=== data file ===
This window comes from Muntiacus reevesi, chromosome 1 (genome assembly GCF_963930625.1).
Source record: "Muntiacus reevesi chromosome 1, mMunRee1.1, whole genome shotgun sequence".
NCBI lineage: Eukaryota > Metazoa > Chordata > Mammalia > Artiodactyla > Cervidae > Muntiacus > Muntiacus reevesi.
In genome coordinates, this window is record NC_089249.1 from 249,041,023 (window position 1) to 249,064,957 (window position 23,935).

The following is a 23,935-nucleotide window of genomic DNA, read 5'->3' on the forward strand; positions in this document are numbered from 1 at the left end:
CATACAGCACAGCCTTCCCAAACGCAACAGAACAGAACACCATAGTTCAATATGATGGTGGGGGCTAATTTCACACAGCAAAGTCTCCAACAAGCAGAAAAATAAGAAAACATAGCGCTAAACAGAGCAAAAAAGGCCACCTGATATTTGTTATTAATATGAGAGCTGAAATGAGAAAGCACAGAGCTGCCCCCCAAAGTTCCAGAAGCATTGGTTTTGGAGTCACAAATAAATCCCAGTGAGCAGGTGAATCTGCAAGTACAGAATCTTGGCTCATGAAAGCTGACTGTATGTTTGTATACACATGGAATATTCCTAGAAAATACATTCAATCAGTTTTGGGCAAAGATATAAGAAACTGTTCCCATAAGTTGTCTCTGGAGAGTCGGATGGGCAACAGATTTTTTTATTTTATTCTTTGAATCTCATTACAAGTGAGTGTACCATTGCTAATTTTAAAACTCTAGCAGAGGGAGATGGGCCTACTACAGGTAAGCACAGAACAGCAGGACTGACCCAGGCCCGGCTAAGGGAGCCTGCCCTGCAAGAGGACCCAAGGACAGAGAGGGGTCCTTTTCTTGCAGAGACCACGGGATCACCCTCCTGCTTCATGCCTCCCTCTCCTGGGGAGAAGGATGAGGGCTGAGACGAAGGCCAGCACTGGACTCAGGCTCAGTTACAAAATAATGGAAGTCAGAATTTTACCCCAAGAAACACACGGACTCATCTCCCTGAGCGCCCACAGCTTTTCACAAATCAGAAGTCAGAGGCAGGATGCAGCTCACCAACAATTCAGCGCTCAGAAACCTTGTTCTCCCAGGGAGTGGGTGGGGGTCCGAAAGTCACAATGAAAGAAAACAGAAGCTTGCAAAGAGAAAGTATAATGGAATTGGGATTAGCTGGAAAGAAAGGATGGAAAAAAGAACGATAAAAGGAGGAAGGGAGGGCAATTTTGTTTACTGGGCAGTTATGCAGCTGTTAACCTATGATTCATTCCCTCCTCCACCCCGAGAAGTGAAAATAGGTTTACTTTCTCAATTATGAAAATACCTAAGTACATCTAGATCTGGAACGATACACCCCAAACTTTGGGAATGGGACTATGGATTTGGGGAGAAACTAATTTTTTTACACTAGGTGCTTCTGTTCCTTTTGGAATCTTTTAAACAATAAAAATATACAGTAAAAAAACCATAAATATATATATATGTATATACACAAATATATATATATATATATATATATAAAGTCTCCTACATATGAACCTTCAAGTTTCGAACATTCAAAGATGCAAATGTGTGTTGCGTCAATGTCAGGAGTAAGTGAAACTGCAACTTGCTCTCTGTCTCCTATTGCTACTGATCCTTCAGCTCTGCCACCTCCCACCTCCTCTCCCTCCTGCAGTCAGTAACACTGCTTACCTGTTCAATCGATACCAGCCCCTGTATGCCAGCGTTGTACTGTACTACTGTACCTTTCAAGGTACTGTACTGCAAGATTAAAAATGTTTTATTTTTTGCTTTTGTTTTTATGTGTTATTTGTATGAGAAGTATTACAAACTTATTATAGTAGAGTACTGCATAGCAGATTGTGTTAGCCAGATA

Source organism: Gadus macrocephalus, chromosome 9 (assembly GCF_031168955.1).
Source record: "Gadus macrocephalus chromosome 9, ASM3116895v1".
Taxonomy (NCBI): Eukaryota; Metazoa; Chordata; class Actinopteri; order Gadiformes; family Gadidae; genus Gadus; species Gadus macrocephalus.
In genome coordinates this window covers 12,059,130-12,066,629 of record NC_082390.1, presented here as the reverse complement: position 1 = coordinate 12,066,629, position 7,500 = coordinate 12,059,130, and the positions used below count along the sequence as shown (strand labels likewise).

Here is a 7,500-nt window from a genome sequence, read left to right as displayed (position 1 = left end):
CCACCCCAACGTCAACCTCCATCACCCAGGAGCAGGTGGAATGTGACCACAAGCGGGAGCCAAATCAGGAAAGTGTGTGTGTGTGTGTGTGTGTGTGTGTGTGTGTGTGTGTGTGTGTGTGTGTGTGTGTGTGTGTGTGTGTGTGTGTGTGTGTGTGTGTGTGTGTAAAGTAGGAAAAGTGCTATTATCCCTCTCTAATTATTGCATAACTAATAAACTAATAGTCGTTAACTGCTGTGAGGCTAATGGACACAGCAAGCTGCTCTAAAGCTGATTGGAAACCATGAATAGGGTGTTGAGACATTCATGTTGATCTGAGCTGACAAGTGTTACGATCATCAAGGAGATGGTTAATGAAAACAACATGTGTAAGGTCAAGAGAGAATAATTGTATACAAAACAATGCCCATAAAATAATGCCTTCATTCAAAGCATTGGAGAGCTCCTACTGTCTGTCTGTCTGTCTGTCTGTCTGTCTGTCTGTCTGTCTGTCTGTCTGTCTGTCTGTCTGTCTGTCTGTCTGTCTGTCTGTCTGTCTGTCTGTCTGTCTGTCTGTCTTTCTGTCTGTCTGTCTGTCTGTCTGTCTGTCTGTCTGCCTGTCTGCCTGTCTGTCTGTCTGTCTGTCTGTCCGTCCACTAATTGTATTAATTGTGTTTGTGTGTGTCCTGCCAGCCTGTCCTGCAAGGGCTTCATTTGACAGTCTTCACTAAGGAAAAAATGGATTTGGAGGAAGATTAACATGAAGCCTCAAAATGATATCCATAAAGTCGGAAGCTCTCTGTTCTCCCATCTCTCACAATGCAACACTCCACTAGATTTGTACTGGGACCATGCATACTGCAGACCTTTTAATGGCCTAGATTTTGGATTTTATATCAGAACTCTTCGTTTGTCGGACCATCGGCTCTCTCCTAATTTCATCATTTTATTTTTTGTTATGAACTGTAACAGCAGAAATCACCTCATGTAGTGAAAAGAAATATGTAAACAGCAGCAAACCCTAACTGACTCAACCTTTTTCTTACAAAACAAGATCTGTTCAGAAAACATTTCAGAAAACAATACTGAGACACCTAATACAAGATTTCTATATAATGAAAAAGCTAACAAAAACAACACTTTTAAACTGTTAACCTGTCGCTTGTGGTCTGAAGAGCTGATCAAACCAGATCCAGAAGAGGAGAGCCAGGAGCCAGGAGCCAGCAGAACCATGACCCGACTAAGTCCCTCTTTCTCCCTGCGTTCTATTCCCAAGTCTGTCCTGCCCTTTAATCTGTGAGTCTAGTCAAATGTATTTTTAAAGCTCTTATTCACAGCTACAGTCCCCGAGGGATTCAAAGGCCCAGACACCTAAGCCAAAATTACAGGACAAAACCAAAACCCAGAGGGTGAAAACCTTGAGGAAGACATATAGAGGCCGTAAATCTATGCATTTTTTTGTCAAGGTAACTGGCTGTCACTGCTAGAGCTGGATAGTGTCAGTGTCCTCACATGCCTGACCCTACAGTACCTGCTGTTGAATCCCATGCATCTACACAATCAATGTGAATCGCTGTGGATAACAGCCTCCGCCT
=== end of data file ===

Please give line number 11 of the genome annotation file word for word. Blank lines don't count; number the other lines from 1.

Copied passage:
Here is a 7,500-nt window from a genome sequence, read left to right as displayed (position 1 = left end):